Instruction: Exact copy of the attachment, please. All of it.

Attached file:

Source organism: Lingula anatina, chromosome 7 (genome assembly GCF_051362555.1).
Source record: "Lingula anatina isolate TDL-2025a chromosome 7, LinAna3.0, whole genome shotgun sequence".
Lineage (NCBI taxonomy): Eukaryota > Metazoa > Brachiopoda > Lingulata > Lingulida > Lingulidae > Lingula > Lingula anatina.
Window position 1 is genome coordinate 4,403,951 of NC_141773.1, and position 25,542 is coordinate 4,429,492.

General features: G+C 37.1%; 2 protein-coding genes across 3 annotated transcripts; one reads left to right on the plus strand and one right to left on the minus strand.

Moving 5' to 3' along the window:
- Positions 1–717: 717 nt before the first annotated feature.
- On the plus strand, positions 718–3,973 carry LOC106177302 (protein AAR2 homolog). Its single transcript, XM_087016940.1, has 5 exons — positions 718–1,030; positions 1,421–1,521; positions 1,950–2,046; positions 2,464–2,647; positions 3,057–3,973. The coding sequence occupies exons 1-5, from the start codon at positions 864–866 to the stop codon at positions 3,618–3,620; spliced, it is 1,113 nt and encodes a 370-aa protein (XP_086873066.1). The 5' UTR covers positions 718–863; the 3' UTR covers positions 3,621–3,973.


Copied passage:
Source organism: Lingula anatina, chromosome 7 (genome assembly GCF_051362555.1).
Source record: "Lingula anatina isolate TDL-2025a chromosome 7, LinAna3.0, whole genome shotgun sequence".
Lineage (NCBI taxonomy): Eukaryota > Metazoa > Brachiopoda > Lingulata > Lingulida > Lingulidae > Lingula > Lingula anatina.
Window position 1 is genome coordinate 4,403,951 of NC_141773.1, and position 25,542 is coordinate 4,429,492.

General features: G+C 37.1%; 2 protein-coding genes across 3 annotated transcripts; one reads left to right on the plus strand and one right to left on the minus strand.

Moving 5' to 3' along the window:
- Positions 1–717: 717 nt before the first annotated feature.
- On the plus strand, positions 718–3,973 carry LOC106177302 (protein AAR2 homolog). Its single transcript, XM_087016940.1, has 5 exons — positions 718–1,030; positions 1,421–1,521; positions 1,950–2,046; positions 2,464–2,647; positions 3,057–3,973. The coding sequence occupies exons 1-5, from the start codon at positions 864–866 to the stop codon at positions 3,618–3,620; spliced, it is 1,113 nt and encodes a 370-aa protein (XP_086873066.1). The 5' UTR covers positions 718–863; the 3' UTR covers positions 3,621–3,973.